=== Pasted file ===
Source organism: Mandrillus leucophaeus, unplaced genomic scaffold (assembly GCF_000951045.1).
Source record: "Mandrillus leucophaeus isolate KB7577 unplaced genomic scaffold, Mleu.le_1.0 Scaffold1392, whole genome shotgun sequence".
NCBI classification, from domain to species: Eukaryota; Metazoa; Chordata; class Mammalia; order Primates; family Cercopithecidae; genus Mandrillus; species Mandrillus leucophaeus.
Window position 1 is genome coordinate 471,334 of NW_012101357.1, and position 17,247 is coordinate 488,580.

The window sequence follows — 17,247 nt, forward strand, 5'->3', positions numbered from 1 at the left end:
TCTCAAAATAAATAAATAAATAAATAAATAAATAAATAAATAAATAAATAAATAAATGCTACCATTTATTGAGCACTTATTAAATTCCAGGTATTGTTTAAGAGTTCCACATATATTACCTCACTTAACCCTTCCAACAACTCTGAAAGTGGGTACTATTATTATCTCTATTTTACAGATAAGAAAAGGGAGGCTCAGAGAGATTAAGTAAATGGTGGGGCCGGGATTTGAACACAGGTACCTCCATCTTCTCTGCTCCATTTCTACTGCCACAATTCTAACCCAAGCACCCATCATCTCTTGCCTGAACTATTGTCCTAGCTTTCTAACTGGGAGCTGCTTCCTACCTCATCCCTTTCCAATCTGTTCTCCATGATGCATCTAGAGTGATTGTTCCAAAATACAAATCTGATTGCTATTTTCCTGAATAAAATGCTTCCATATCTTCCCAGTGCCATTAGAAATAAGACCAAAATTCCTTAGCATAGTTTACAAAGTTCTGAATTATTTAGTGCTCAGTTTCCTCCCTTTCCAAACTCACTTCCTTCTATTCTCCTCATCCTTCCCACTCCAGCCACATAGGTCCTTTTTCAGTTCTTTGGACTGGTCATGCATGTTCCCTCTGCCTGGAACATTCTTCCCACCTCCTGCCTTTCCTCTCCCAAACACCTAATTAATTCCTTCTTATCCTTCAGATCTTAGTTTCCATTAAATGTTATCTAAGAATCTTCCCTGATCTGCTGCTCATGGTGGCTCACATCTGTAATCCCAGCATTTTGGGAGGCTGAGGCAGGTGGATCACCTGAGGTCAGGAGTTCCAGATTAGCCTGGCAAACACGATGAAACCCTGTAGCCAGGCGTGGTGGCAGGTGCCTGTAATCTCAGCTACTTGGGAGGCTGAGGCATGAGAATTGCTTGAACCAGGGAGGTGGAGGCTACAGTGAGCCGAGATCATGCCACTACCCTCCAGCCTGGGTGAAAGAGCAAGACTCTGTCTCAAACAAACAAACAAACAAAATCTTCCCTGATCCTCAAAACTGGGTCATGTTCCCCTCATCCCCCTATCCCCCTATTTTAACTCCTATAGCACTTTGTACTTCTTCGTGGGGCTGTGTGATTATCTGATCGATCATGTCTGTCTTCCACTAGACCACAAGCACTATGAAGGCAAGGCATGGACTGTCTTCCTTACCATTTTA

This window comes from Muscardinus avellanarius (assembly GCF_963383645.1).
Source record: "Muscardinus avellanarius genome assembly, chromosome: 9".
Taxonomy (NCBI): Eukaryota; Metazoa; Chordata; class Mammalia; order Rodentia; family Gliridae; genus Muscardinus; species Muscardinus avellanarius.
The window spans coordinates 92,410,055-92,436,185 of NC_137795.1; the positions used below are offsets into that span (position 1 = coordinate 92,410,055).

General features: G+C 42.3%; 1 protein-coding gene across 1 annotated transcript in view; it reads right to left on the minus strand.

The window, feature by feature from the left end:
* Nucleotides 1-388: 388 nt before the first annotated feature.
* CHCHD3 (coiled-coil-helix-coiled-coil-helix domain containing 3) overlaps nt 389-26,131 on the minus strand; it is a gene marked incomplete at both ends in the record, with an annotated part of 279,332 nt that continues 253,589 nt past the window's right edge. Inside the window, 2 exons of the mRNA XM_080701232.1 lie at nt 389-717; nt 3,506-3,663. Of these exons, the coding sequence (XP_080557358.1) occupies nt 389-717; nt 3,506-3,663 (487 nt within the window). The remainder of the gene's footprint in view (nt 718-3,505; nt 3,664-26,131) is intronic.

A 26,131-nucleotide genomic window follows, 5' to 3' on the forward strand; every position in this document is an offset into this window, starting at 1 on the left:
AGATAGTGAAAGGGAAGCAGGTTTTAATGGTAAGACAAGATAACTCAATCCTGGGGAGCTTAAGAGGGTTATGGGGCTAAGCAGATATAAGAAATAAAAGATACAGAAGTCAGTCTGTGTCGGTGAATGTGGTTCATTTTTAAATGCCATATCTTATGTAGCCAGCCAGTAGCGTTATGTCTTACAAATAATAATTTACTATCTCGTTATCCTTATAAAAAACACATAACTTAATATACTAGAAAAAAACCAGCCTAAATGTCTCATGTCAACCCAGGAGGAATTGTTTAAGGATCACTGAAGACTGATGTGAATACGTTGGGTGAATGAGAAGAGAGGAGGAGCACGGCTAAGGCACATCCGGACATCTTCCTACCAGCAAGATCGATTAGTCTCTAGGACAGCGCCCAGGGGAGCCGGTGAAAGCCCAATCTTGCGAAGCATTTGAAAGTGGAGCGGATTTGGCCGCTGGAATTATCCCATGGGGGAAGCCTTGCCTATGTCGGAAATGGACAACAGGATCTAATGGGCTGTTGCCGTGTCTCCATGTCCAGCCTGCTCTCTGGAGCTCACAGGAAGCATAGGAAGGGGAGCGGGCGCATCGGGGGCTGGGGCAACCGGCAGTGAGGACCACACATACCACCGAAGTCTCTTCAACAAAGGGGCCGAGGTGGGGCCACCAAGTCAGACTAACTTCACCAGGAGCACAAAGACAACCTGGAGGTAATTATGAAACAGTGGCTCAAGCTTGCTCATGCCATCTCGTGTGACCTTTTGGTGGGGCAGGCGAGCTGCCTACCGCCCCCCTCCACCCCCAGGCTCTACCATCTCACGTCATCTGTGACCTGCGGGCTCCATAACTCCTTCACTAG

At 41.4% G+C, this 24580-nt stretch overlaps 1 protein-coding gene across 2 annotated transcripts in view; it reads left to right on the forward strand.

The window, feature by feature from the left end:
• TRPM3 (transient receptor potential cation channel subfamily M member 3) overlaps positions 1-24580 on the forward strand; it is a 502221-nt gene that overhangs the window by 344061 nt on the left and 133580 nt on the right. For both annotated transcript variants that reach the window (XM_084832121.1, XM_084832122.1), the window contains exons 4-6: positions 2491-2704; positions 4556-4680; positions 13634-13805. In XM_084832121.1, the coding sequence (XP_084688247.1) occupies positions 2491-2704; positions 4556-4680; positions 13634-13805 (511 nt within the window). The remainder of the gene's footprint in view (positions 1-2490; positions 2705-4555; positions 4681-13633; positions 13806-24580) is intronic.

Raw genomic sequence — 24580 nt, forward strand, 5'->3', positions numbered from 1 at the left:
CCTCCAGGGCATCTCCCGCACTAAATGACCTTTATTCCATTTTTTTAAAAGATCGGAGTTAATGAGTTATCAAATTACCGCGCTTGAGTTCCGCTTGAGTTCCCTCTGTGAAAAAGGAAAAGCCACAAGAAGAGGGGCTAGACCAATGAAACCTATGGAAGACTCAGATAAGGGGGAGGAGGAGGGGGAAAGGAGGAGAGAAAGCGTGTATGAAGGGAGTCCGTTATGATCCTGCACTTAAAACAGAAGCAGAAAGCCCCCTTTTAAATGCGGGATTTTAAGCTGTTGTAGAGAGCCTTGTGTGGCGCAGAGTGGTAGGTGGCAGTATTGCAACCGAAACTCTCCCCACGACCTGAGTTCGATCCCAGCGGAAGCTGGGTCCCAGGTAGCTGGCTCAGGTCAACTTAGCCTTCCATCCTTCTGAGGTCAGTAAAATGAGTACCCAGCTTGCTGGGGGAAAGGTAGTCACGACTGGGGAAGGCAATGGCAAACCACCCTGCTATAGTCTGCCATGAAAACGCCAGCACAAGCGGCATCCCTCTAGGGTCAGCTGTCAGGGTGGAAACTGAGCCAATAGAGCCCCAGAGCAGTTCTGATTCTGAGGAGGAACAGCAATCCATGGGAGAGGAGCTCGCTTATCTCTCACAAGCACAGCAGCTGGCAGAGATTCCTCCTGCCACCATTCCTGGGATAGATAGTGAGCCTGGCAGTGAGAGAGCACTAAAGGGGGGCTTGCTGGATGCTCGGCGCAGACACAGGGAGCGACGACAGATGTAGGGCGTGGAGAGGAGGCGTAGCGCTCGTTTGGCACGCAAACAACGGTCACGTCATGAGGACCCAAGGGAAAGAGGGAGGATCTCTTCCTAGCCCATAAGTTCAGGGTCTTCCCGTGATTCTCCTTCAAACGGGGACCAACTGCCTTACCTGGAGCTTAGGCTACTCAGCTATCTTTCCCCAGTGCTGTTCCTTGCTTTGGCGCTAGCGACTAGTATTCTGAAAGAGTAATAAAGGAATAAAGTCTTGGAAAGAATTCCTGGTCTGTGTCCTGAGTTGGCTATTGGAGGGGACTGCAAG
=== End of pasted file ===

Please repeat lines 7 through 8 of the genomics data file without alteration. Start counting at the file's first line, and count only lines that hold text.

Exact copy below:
This window comes from Muscardinus avellanarius (assembly GCF_963383645.1).
Source record: "Muscardinus avellanarius genome assembly, chromosome: 9".